The last time we decided to go moped endurance racing we held up the event for an hour while one of our riders was scraped up off the floor, bundled into an ambulance and sent to A&E. After a quick phone call to tell his missus where he could be found we carried on racing and tucked into his packed lunch. We felt a slight sense of guilt on discovering he’d dislocated and broken his wrist, arm, and shattered his collarbone into several thousand pieces.
This slight mishap did at least give us an excuse for finishing up the race bellend last. This time things were going to be different. We arrived at RAF Wittering looking to put in a performance worthy of a factory Moto GP ride. That was until Charles opened the van doors.
Our “race” bike was one from the Wrong Way Round Sahara trip that had been in storage (i.e buried in the workshop under a pile of car seats) for three years. It hadn’t even been cleaned. There was still a crusted coating of Saharan sand woven with cobwebs and fluff, which at least hid the rust.
All around us in the pits teams were feverishly tweaking carburettors, checking spark plug gaps and topping up their oil. Meanwhile we debated whether chocolate hob nobs or flapjacks were the order of the day and Charles went off for his traditional pre-race dump.
We were encouraged by the fact that we normally score healthy bonus points for our fancy dress outfits. Alas we’d finally had to retire the faithful Mr Blobby after he suffered a career ending highside last time out whilst dueling with Bananaman. This resulted in the loss of a Blobby leg, hand and eye so we had to put him out to pasture in his new role as a polishing cloth.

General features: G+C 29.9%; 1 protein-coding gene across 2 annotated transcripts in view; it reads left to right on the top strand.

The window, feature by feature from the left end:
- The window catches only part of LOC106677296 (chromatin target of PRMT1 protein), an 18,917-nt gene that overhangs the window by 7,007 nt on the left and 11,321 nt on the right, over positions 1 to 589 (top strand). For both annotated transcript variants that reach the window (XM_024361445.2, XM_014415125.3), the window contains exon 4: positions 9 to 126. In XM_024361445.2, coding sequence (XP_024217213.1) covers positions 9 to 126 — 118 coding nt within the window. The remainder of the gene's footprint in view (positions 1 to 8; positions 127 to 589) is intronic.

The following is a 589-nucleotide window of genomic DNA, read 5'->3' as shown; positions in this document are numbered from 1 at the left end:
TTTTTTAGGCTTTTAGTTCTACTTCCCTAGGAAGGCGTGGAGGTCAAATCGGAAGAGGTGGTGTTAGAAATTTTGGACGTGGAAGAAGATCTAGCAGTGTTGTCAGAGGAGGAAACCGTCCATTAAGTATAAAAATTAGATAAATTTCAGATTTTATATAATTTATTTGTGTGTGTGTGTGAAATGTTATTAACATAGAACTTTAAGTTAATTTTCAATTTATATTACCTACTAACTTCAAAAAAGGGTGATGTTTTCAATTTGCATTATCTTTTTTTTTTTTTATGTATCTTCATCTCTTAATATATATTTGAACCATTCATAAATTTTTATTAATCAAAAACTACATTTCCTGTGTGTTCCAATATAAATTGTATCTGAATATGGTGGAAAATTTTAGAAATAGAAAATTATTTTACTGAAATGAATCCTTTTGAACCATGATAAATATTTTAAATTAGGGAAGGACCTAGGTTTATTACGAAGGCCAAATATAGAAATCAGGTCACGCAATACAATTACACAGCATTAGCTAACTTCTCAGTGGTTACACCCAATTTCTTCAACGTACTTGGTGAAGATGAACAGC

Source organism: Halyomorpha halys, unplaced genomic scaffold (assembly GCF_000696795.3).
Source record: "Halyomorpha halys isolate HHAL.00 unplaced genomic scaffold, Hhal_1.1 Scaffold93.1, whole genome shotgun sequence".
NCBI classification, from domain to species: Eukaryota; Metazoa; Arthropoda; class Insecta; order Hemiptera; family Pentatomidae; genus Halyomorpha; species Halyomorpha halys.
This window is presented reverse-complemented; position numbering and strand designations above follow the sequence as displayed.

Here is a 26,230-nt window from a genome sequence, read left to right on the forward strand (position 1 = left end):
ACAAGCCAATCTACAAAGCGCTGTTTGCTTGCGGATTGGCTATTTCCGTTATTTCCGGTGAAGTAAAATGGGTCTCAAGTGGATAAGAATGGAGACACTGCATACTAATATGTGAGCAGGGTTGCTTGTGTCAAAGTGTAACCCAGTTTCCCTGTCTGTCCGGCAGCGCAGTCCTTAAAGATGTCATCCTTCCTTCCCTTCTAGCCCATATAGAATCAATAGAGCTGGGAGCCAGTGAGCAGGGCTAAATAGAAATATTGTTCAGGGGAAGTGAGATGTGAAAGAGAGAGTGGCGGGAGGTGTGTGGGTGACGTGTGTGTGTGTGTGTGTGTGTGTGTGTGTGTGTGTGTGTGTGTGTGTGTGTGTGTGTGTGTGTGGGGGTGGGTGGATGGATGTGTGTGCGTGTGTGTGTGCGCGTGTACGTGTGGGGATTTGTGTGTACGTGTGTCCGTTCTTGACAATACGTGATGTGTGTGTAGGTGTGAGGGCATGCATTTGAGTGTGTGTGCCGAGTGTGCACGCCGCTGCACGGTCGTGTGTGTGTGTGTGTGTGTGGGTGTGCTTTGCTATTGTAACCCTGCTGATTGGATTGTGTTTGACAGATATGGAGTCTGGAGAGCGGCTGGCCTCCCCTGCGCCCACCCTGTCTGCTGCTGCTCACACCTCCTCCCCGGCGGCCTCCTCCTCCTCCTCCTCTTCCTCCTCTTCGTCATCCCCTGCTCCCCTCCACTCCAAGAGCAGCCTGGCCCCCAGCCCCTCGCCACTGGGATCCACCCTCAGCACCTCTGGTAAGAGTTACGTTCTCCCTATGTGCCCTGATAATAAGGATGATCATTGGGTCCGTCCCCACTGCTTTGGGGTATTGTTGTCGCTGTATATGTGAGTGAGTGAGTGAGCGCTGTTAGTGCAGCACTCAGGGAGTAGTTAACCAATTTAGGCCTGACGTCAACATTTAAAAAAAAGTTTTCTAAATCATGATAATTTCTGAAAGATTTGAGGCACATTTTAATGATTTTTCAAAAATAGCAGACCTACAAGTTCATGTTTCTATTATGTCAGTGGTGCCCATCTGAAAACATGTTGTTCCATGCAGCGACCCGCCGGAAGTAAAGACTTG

We’d left it too late to find a decent replacement so we had to make do with a couple of last minute outfits from the local fancy dress shop. At least they were cheap though – apparently there is not much call for dressing as a reindeer in April.
After hob nobs and flapjacks we decided to head out for some practice laps. Five minutes later the verdict was in. The bike wouldn’t rev properly – perhaps due to the three year old African petrol gumming up the carb and the three year old Saharan dust clogging up the air filter. The suspension was also shot – so it was slightly more uncomfortable than doing a lap on wooden space hopper. We thought about doing some maintenance but got distracted because the kettle was on again.
The blast of an airhorn signalled it was time to take to the grid. It was to be the usual Le Mans style start which involves all the riders on one side of the track doing a sprint across to mount and start the bike. Easier said than done whilst in full fancy dress. In reality it’s more like a scene from It’s A Knockout with people in fat suits and clown shoes bundling into each other but thankfully without the commentator taking the opportunity to bugger the contestants while they are lying prone.
As was made clear in the pre-race briefing, the secret to winning is to do the most laps. Teams that do the most laps tend not to crash too much, spend minimal time doing rider swaps and have a reliable bike that doesn’t need fixing during the race.
The start started well. Oz managed to avoid getting his antlers tangled up with George from Rainbow and got to the bike ahead of most of the field. He then undid all the good work by completely failing to start the bike and would have left the grid last were it not for the team who weren’t paying attention and we’re still queing for the burger van.